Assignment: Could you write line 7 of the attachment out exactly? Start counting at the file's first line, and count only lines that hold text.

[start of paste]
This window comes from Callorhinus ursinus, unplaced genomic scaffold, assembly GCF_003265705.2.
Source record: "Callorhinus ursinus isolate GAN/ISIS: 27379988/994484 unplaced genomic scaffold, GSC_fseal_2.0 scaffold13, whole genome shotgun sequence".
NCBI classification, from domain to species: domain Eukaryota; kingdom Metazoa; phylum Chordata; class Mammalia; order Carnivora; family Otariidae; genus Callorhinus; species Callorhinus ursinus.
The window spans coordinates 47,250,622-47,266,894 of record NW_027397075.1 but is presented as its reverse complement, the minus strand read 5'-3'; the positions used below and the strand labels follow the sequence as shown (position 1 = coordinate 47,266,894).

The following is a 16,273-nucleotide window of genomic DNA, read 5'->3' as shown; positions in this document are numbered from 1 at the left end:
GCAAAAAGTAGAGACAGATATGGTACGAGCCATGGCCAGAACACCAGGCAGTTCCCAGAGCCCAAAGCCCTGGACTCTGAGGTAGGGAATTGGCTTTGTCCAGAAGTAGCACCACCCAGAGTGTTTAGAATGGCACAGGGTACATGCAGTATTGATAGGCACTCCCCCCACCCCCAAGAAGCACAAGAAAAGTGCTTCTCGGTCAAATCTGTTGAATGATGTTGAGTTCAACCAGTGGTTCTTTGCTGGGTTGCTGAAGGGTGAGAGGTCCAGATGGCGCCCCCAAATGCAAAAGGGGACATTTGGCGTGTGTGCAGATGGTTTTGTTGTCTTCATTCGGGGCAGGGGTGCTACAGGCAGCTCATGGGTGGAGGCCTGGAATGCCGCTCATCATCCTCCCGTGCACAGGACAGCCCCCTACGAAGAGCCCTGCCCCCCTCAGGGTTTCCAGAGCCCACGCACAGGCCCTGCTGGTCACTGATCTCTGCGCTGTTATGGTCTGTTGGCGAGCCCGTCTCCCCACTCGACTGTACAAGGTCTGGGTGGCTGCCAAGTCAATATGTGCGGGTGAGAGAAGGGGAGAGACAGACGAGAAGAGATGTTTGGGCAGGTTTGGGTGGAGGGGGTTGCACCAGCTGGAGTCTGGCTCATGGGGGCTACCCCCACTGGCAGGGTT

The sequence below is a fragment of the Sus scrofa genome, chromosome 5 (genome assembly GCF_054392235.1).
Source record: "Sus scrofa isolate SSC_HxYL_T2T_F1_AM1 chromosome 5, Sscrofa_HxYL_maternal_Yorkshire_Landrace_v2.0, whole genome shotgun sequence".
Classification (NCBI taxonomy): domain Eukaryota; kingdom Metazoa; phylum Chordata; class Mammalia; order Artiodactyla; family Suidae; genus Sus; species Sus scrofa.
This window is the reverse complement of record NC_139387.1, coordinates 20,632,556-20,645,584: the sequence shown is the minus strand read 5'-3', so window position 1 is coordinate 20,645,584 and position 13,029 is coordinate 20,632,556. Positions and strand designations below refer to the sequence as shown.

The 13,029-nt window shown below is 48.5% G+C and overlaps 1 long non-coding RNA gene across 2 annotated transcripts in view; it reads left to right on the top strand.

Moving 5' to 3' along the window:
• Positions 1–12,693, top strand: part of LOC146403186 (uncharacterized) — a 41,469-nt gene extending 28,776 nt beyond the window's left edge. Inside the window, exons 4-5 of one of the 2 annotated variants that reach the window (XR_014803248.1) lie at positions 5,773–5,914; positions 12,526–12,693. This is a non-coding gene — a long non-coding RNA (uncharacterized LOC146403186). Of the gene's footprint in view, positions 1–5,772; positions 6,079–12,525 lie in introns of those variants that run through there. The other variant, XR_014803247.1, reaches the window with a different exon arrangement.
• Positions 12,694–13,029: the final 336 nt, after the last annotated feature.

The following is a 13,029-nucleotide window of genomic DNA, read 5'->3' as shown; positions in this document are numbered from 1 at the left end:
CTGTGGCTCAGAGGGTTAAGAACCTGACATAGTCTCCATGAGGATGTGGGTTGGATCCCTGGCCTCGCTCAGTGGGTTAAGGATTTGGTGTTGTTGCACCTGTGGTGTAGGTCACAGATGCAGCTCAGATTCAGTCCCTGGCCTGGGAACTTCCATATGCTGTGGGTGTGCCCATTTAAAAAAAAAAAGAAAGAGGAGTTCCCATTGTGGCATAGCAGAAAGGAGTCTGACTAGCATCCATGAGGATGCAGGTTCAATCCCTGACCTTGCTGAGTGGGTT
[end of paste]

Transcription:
The sequence below is a fragment of the Sus scrofa genome, chromosome 5 (genome assembly GCF_054392235.1).